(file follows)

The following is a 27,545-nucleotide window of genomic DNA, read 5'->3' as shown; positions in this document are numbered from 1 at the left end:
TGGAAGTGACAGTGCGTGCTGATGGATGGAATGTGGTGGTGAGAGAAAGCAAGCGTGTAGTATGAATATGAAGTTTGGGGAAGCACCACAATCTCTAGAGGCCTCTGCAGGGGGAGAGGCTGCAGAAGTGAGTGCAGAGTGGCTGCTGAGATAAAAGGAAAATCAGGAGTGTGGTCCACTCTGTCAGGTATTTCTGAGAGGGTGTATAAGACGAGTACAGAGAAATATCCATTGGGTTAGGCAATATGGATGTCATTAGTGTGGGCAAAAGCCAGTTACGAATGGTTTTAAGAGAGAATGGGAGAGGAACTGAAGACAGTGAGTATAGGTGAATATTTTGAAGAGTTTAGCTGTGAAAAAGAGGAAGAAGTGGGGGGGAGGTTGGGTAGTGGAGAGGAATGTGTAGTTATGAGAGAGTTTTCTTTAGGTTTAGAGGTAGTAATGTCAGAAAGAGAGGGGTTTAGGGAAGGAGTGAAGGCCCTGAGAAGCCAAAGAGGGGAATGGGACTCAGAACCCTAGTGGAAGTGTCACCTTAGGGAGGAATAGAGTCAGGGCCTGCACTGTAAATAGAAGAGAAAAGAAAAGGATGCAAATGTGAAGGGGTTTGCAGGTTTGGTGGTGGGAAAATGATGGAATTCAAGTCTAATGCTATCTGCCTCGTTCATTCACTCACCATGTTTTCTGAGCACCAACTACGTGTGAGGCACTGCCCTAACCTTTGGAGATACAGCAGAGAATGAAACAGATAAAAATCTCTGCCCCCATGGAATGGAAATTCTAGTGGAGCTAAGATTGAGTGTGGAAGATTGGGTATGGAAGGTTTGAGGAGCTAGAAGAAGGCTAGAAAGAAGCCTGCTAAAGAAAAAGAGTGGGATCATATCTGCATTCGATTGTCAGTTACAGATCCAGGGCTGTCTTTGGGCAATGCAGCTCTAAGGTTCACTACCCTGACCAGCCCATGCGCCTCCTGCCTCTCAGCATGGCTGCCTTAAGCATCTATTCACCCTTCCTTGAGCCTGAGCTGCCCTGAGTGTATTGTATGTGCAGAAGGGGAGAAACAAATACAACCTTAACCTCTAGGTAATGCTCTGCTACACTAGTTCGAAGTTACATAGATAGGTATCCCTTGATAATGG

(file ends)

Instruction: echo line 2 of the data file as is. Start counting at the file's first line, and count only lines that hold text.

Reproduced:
TGGAAGTGACAGTGCGTGCTGATGGATGGAATGTGGTGGTGAGAGAAAGCAAGCGTGTAGTATGAATATGAAGTTTGGGGAAGCACCACAATCTCTAGAGGCCTCTGCAGGGGGAGAGGCTGCAGAAGTGAGTGCAGAGTGGCTGCTGAGATAAAAGGAAAATCAGGAGTGTGGTCCACTCTGTCAGGTATTTCTGAGAGGGTGTATAAGACGAGTACAGAGAAATATCCATTGGGTTAGGCAATATGGATGTCATTAGTGTGGGCAAAAGCCAGTTACGAATGGTTTTAAGAGAGAATGGGAGAGGAACTGAAGACAGTGAGTATAGGTGAATATTTTGAAGAGTTTAGCTGTGAAAAAGAGGAAGAAGTGGGGGGGAGGTTGGGTAGTGGAGAGGAATGTGTAGTTATGAGAGAGTTTTCTTTAGGTTTAGAGGTAGTAATGTCAGAAAGAGAGGGGTTTAGGGAAGGAGTGAAGGCCCTGAGAAGCCAAAGAGGGGAATGGGACTCAGAACCCTAGTGGAAGTGTCACCTTAGGGAGGAATAGAGTCAGGGCCTGCACTGTAAATAGAAGAGAAAAGAAAAGGATGCAAATGTGAAGGGGTTTGCAGGTTTGGTGGTGGGAAAATGATGGAATTCAAGTCTAATGCTATCTGCCTCGTTCATTCACTCACCATGTTTTCTGAGCACCAACTACGTGTGAGGCACTGCCCTAACCTTTGGAGATACAGCAGAGAATGAAACAGATAAAAATCTCTGCCCCCATGGAATGGAAATTCTAGTGGAGCTAAGATTGAGTGTGGAAGATTGGGTATGGAAGGTTTGAGGAGCTAGAAGAAGGCTAGAAAGAAGCCTGCTAAAGAAAAAGAGTGGGATCATATCTGCATTCGATTGTCAGTTACAGATCCAGGGCTGTCTTTGGGCAATGCAGCTCTAAGGTTCACTACCCTGACCAGCCCATGCGCCTCCTGCCTCTCAGCATGGCTGCCTTAAGCATCTATTCACCCTTCCTTGAGCCTGAGCTGCCCTGAGTGTATTGTATGTGCAGAAGGGGAGAAACAAATACAACCTTAACCTCTAGGTAATGCTCTGCTACACTAGTTCGAAGTTACATAGATAGGTATCCCTTGATAATGG